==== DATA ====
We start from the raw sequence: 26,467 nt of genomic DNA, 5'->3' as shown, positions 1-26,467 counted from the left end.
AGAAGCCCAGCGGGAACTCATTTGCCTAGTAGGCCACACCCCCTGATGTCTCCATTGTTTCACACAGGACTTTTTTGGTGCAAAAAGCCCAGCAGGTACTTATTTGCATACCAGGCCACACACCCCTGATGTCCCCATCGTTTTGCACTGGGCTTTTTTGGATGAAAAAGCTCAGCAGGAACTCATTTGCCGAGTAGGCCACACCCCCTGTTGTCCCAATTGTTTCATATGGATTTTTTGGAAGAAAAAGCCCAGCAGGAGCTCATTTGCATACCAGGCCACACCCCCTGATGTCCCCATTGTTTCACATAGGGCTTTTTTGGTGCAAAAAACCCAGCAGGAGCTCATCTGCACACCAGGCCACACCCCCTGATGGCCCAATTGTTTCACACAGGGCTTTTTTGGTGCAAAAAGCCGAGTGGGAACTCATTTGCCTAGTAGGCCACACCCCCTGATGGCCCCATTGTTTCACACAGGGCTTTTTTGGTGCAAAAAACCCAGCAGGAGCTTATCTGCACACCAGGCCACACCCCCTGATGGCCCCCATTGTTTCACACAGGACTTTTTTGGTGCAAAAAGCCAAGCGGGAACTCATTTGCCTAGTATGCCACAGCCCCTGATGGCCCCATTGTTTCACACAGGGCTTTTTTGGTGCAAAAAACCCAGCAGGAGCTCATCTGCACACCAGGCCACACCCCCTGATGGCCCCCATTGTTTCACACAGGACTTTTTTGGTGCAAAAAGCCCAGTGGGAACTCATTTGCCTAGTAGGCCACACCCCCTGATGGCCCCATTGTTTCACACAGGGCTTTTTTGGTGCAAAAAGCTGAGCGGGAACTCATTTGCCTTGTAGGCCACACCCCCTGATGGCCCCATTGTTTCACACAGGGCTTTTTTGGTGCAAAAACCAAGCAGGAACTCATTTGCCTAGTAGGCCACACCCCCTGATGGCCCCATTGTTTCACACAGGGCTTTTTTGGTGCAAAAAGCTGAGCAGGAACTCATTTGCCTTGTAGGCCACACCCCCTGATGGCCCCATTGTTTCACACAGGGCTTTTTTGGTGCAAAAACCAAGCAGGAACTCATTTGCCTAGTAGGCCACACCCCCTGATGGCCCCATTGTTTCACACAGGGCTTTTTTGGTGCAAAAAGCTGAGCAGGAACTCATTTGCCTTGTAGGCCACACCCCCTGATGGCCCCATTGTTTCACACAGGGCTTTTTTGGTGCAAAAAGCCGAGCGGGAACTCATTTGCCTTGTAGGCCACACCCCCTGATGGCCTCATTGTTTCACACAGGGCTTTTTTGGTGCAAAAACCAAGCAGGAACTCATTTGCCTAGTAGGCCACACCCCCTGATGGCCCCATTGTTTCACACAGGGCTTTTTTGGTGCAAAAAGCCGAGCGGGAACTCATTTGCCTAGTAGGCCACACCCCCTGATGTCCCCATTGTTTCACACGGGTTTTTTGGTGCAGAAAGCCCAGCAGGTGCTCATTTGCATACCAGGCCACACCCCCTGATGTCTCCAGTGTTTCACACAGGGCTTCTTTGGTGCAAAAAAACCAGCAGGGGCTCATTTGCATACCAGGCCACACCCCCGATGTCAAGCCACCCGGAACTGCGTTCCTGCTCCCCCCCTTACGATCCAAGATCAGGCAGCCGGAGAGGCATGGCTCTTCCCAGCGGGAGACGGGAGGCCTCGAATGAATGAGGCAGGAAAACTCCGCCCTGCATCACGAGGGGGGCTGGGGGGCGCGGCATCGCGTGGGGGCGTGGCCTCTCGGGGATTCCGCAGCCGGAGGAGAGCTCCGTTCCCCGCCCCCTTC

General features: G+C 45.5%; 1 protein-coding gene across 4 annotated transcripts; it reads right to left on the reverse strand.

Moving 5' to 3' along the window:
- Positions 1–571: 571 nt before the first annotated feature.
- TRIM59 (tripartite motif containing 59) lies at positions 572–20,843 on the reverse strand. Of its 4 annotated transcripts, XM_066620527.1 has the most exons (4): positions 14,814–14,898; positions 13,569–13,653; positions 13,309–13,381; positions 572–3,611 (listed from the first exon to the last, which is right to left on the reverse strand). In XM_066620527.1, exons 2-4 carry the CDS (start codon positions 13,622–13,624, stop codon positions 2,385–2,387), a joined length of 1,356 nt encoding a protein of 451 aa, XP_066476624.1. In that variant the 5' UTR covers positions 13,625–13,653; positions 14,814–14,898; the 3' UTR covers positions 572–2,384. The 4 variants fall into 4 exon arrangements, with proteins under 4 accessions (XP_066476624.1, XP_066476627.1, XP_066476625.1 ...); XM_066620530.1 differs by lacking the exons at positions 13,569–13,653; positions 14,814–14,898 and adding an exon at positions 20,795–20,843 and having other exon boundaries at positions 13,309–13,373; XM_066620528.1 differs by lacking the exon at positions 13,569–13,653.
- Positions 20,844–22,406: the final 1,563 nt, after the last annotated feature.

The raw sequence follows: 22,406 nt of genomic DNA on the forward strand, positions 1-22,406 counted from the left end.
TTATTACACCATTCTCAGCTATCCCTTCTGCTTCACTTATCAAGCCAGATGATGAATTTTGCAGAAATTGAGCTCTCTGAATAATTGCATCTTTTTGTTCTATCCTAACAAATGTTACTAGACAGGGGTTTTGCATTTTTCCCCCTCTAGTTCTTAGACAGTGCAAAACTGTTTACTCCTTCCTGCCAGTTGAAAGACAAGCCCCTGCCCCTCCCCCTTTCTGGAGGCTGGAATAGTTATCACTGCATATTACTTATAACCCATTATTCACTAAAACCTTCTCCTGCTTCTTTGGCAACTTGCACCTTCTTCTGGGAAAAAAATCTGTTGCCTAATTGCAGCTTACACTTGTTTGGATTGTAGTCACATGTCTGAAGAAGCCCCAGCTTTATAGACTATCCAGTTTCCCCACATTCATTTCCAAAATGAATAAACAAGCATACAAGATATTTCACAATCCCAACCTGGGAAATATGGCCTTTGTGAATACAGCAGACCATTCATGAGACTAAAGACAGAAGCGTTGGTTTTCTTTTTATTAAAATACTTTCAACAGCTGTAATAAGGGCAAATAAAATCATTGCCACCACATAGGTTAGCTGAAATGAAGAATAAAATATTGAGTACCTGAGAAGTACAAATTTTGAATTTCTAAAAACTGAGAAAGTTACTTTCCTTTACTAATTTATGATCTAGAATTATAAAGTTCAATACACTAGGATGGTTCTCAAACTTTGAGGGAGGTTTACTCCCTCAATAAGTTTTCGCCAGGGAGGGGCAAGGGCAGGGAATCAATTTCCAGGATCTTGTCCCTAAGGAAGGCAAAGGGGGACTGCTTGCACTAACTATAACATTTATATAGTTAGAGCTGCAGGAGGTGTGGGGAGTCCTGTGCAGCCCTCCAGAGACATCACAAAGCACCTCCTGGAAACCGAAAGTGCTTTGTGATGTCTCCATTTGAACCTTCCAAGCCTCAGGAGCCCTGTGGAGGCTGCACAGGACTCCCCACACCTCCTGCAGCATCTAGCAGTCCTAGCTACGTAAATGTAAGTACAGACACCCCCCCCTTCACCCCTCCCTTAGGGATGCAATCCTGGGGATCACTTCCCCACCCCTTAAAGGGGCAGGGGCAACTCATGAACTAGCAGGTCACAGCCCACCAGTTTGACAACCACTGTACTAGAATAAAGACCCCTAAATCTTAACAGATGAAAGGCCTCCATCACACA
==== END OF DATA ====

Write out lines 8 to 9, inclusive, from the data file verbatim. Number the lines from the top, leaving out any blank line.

The raw sequence follows: 22,406 nt of genomic DNA on the forward strand, positions 1-22,406 counted from the left end.
TTATTACACCATTCTCAGCTATCCCTTCTGCTTCACTTATCAAGCCAGATGATGAATTTTGCAGAAATTGAGCTCTCTGAATAATTGCATCTTTTTGTTCTATCCTAACAAATGTTACTAGACAGGGGTTTTGCATTTTTCCCCCTCTAGTTCTTAGACAGTGCAAAACTGTTTACTCCTTCCTGCCAGTTGAAAGACAAGCCCCTGCCCCTCCCCCTTTCTGGAGGCTGGAATAGTTATCACTGCATATTACTTATAACCCATTATTCACTAAAACCTTCTCCTGCTTCTTTGGCAACTTGCACCTTCTTCTGGGAAAAAAATCTGTTGCCTAATTGCAGCTTACACTTGTTTGGATTGTAGTCACATGTCTGAAGAAGCCCCAGCTTTATAGACTATCCAGTTTCCCCACATTCATTTCCAAAATGAATAAACAAGCATACAAGATATTTCACAATCCCAACCTGGGAAATATGGCCTTTGTGAATACAGCAGACCATTCATGAGACTAAAGACAGAAGCGTTGGTTTTCTTTTTATTAAAATACTTTCAACAGCTGTAATAAGGGCAAATAAAATCATTGCCACCACATAGGTTAGCTGAAATGAAGAATAAAATATTGAGTACCTGAGAAGTACAAATTTTGAATTTCTAAAAACTGAGAAAGTTACTTTCCTTTACTAATTTATGATCTAGAATTATAAAGTTCAATACACTAGGATGGTTCTCAAACTTTGAGGGAGGTTTACTCCCTCAATAAGTTTTCGCCAGGGAGGGGCAAGGGCAGGGAATCAATTTCCAGGATCTTGTCCCTAAGGAAGGCAAAGGGGGACTGCTTGCACTAACTATAACATTTATATAGTTAGAGCTGCAGGAGGTGTGGGGAGTCCTGTGCAGCCCTCCAGAGACATCACAAAGCACCTCCTGGAAACCGAAAGTGCTTTGTGATGTCTCCATTTGAACCTTCCAAGCCTCAGGAGCCCTGTGGAGGCTGCACAGGACTCCCCACACCTCCTGCAGCATCTAGCAGTCCTAGCTACGTAAATGTAAGTACAGACACCCCCCCCTTCACCCCTCCCTTAGGGATGCAATCCTGGGGATCACTTCCCCACCCCTTAAAGGGGCAGGGGCAACTCATGAACTAGCAGGTCACAGCCCACCAGTTTGACAACCACTGTACTAGAATAAAGACCCCTAAATCTTAACAGATGAAAGGCCTCCATCACACA